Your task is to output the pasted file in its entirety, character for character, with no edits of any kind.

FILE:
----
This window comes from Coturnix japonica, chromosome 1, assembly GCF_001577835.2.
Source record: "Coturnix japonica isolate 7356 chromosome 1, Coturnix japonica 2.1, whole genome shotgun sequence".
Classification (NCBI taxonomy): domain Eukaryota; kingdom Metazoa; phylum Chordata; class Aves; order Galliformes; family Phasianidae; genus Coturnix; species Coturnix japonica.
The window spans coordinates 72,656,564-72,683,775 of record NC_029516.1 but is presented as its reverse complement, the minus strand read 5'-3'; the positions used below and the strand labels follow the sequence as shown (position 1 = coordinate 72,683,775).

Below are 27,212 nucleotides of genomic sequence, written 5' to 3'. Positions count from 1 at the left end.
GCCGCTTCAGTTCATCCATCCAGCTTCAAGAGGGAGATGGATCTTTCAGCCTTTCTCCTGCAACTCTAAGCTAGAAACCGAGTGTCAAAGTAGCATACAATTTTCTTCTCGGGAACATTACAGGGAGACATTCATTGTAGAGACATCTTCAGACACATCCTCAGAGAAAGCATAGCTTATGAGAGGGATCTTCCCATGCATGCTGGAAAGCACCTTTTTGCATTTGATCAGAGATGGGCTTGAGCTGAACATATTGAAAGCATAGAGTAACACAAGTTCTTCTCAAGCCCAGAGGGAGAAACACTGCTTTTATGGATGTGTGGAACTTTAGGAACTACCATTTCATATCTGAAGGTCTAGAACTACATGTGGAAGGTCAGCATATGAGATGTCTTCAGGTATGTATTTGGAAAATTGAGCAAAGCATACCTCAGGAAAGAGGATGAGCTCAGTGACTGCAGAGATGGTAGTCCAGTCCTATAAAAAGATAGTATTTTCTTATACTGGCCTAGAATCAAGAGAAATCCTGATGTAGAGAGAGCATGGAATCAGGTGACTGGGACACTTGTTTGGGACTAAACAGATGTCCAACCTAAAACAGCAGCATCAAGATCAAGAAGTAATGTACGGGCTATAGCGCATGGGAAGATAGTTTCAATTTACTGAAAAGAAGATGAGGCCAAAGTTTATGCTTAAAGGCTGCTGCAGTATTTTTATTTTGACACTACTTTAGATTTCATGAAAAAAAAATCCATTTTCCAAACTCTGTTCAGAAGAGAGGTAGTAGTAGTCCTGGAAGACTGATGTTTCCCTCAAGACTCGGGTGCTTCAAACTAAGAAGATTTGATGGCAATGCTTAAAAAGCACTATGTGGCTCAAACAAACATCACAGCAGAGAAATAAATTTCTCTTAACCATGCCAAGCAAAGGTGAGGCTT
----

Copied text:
This window comes from Coturnix japonica, chromosome 1, assembly GCF_001577835.2.
Source record: "Coturnix japonica isolate 7356 chromosome 1, Coturnix japonica 2.1, whole genome shotgun sequence".
Classification (NCBI taxonomy): domain Eukaryota; kingdom Metazoa; phylum Chordata; class Aves; order Galliformes; family Phasianidae; genus Coturnix; species Coturnix japonica.
The window spans coordinates 72,656,564-72,683,775 of record NC_029516.1 but is presented as its reverse complement, the minus strand read 5'-3'; the positions used below and the strand labels follow the sequence as shown (position 1 = coordinate 72,683,775).

Below are 27,212 nucleotides of genomic sequence, written 5' to 3'. Positions count from 1 at the left end.
GCCGCTTCAGTTCATCCATCCAGCTTCAAGAGGGAGATGGATCTTTCAGCCTTTCTCCTGCAACTCTAAGCTAGAAACCGAGTGTCAAAGTAGCATACAATTTTCTTCTCGGGAACATTACAGGGAGACATTCATTGTAGAGACATCTTCAGACACATCCTCAGAGAAAGCATAGCTTATGAGAGGGATCTTCCCATGCATGCTGGAAAGCACCTTTTTGCATTTGATCAGAGATGGGCTTGAGCTGAACATATTGAAAGCATAGAGTAACACAAGTTCTTCTCAAGCCCAGAGGGAGAAACACTGCTTTTATGGATGTGTGGAACTTTAGGAACTACCATTTCATATCTGAAGGTCTAGAACTACATGTGGAAGGTCAGCATATGAGATGTCTTCAGGTATGTATTTGGAAAATTGAGCAAAGCATACCTCAGGAAAGAGGATGAGCTCAGTGACTGCAGAGATGGTAGTCCAGTCCTATAAAAAGATAGTATTTTCTTATACTGGCCTAGAATCAAGAGAAATCCTGATGTAGAGAGAGCATGGAATCAGGTGACTGGGACACTTGTTTGGGACTAAACAGATGTCCAACCTAAAACAGCAGCATCAAGATCAAGAAGTAATGTACGGGCTATAGCGCATGGGAAGATAGTTTCAATTTACTGAAAAGAAGATGAGGCCAAAGTTTATGCTTAAAGGCTGCTGCAGTATTTTTATTTTGACACTACTTTAGATTTCATGAAAAAAAAATCCATTTTCCAAACTCTGTTCAGAAGAGAGGTAGTAGTAGTCCTGGAAGACTGATGTTTCCCTCAAGACTCGGGTGCTTCAAACTAAGAAGATTTGATGGCAATGCTTAAAAAGCACTATGTGGCTCAAACAAACATCACAGCAGAGAAATAAATTTCTCTTAACCATGCCAAGCAAAGGTGAGGCTT